Long red hair, round glasses, a pendant in the shape of the sun on the chest, Chris Ames has the casual style. The 62-year-old is a poet and backpacker. He was born in Salt Lake City in the American state of Utah, and has lived mainly in France since 1993. In early 2020, when he came to visit his son studying in Rennes, he put down his backpack under the Laënnec bridge, Saint-Hélier district.
“The confinement forced me to stay there”, explains the man who has not had an apartment for fourteen years. Author of bilingual French/English poetry books, the former English teacher took advantage of being confined to a restricted geographical space to write from a more concentrated trip than usual, that of his daily life as a confined homeless person. on the banks of the Vilaine.
His new poems can now be found in a book, Sous le pont Laënnec, published by Goater, a Rennes publishing house. We discover the cohabitation with living beings on site: ducks, nutria, street people, police, neighbors, cormorants, rats, etc. “It’s the story of a fixed point, a journey where humans and animals arrive and leave the frame,” says the writer SDF philosophically.
The observation is singular and the reflections profound. The poems navigate from humor to pain. Photographs taken by Chris Ames also show his place of life, his layout made of materials recovered from the street, and the cave paintings and other glass mosaic decorations he made there.
I should open a big bookstore here, with a neon sign that says “Books, books…”
Invited to the Amazing Travelers
In June, the writer had the honor of presenting his book at the Amazing Travelers festival in Saint-Malo. Since his visit to the show – and the media coverage that goes with it – Chris Ames has been recognized in the street. “There are people in the city who say, ‘It’s the poet who lives under the bridge.’ It’s fine because it’s still a small town, it’s not Los Angeles”, laughs and tempers the traveler. “People come here for signings. I should open a big bookstore, with a neon sign that says “Books, books…””, he says, amused by the situation.
A series of meetings is at the origin of this success. First, one day when he was reading a book in the queue for food aid from Cœur Résistant, Myriam, a Palestinian Rasta, offered him to join the theater group she had joined. The team working at the TNB is made up of twelve people known as “on the margins”, who will become actors and actresses for the duration of the project, accompanied by the director Massimo Dean and the Breton poet Yvon Le Men.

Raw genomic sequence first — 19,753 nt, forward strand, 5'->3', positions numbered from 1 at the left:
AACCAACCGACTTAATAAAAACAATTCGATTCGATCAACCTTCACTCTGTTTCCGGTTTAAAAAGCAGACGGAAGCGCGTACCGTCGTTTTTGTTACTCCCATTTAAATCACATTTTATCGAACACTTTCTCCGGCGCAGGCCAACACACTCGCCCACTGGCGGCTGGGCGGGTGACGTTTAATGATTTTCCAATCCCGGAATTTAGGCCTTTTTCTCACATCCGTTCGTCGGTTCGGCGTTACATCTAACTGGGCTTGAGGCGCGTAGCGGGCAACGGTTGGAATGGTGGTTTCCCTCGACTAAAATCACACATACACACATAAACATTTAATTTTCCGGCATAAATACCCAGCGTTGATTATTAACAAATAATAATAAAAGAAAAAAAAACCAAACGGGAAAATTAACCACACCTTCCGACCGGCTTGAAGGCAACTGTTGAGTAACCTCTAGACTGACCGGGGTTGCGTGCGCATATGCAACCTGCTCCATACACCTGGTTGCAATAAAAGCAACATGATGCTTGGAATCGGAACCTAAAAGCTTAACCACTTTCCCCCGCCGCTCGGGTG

Chris Ames accepts and here he is embarked on the adventure of Les Épiphaniques. He will play one of his poems there, during several performances in March and April at the TNB. It is thanks to this work that Chris Ames was put in contact with Goater to publish his works, accompanied by a beautiful preface by Yvon Le Men, who fell in love with his career.
Over 100 countries
Chris Ames has traveled to over a hundred countries and speaks eight languages today. He started traveling early. The young American joined France at 22 to learn the language and begin a tour of Europe. In 1986, he met a Japanese woman with whom he crossed the Soviet Union to China and Japan where he lived for three years. It was then that he returned to the United States to do a master’s degree in poetry at the University of Utah.
Two years later, he left the country again, tired of the spirit of competition, the lack of friendship and solidarity that reign there. He returned to Asia and China again, but the break-up of the Soviet Union brought him back to Europe in 1991. On the way, he took the opportunity to visit Russia, Georgia, Armenia, Ukraine, Finland or Hungary.
It was in Egypt on Mount Sinai that he met the future mother of his two children, Juliet and Gabriel, with whom he would live in Paris. Following their separation, 17 years later, he resumed his life as a backpacker and homeless person. First in a park in the Paris region, then around the world. Before returning to Europe and France, then to Rennes.
The confinement forced me to stay there
Next goal: publish a novel
Chris Ames draws on his own stories to write. “In the majority of my books I am on a journey. I mix my memories with my imagination”, testifies the author. He likes to talk about his role as a father and his connection to his children. His first book dealt with his divorce, the second with a separation, the third with his exile in Russia, and the fourth is a collection of poems that he wrote to his children for each of their birthdays.
His books are his daily livelihood. He mainly sells them in the Paris metro. But he notices that reading is no longer a good trade. “When I go on the subway to talk about poetry, 90% of people have headphones, they look at their little smartphones… And I see one or two ladies my age with round glasses, they listen to me and buy me books”, notes the author, bitter and saddened by the withdrawal into oneself of our society.
Although he has gained recognition in Rennes for poetry, Chris Ames would like to be published for his novels. His wish: to be read and to be able to get out of precariousness thanks to his job. “I hope something will happen for me, like for Harlen Coben or JK Rowling who earn millions of euros, to live better than that (by showing where he lives). But I wonder if it was not a bad choice of my career to be a writer! “, he continues with irony. Chris Ames is preparing his next novel, the title of which will be Worlds of darkness and light. On good terms.
The poetry book Sous le pont Laënnec (Goater editions) is available at the Le Failler bookstore and on order in all bookstores.
letelegramme Fr Trans